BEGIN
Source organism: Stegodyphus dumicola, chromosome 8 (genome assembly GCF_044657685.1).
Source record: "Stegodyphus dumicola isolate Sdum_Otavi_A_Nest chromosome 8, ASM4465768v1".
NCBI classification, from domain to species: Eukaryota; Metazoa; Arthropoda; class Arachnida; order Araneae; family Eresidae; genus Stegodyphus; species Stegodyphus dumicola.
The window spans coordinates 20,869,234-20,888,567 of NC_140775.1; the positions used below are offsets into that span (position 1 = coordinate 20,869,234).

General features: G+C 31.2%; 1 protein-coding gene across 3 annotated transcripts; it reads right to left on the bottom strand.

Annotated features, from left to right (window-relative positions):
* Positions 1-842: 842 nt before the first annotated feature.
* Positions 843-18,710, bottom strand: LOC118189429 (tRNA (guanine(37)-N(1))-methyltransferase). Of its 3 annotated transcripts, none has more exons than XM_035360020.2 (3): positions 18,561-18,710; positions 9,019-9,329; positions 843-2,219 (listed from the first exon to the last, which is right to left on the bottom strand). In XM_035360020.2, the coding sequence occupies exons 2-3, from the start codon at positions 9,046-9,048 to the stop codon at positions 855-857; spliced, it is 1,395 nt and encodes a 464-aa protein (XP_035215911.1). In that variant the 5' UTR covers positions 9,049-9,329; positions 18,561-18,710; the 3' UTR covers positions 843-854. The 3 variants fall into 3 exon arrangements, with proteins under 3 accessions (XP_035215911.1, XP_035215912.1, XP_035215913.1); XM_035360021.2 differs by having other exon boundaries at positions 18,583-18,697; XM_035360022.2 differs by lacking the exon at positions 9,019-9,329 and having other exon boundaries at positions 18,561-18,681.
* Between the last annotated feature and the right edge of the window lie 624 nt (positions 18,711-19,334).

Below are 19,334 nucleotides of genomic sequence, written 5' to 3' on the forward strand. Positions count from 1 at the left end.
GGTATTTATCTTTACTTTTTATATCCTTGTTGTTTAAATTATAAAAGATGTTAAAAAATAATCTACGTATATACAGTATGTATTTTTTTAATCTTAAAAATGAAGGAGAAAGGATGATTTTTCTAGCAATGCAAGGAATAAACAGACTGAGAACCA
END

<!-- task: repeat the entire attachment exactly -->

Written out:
Source organism: Stegodyphus dumicola, chromosome 8 (genome assembly GCF_044657685.1).
Source record: "Stegodyphus dumicola isolate Sdum_Otavi_A_Nest chromosome 8, ASM4465768v1".
NCBI classification, from domain to species: Eukaryota; Metazoa; Arthropoda; class Arachnida; order Araneae; family Eresidae; genus Stegodyphus; species Stegodyphus dumicola.
The window spans coordinates 20,869,234-20,888,567 of NC_140775.1; the positions used below are offsets into that span (position 1 = coordinate 20,869,234).

General features: G+C 31.2%; 1 protein-coding gene across 3 annotated transcripts; it reads right to left on the bottom strand.

Annotated features, from left to right (window-relative positions):
* Positions 1-842: 842 nt before the first annotated feature.
* Positions 843-18,710, bottom strand: LOC118189429 (tRNA (guanine(37)-N(1))-methyltransferase). Of its 3 annotated transcripts, none has more exons than XM_035360020.2 (3): positions 18,561-18,710; positions 9,019-9,329; positions 843-2,219 (listed from the first exon to the last, which is right to left on the bottom strand). In XM_035360020.2, the coding sequence occupies exons 2-3, from the start codon at positions 9,046-9,048 to the stop codon at positions 855-857; spliced, it is 1,395 nt and encodes a 464-aa protein (XP_035215911.1). In that variant the 5' UTR covers positions 9,049-9,329; positions 18,561-18,710; the 3' UTR covers positions 843-854. The 3 variants fall into 3 exon arrangements, with proteins under 3 accessions (XP_035215911.1, XP_035215912.1, XP_035215913.1); XM_035360021.2 differs by having other exon boundaries at positions 18,583-18,697; XM_035360022.2 differs by lacking the exon at positions 9,019-9,329 and having other exon boundaries at positions 18,561-18,681.
* Between the last annotated feature and the right edge of the window lie 624 nt (positions 18,711-19,334).

Below are 19,334 nucleotides of genomic sequence, written 5' to 3' on the forward strand. Positions count from 1 at the left end.
GGTATTTATCTTTACTTTTTATATCCTTGTTGTTTAAATTATAAAAGATGTTAAAAAATAATCTACGTATATACAGTATGTATTTTTTTAATCTTAAAAATGAAGGAGAAAGGATGATTTTTCTAGCAATGCAAGGAATAAACAGACTGAGAACCA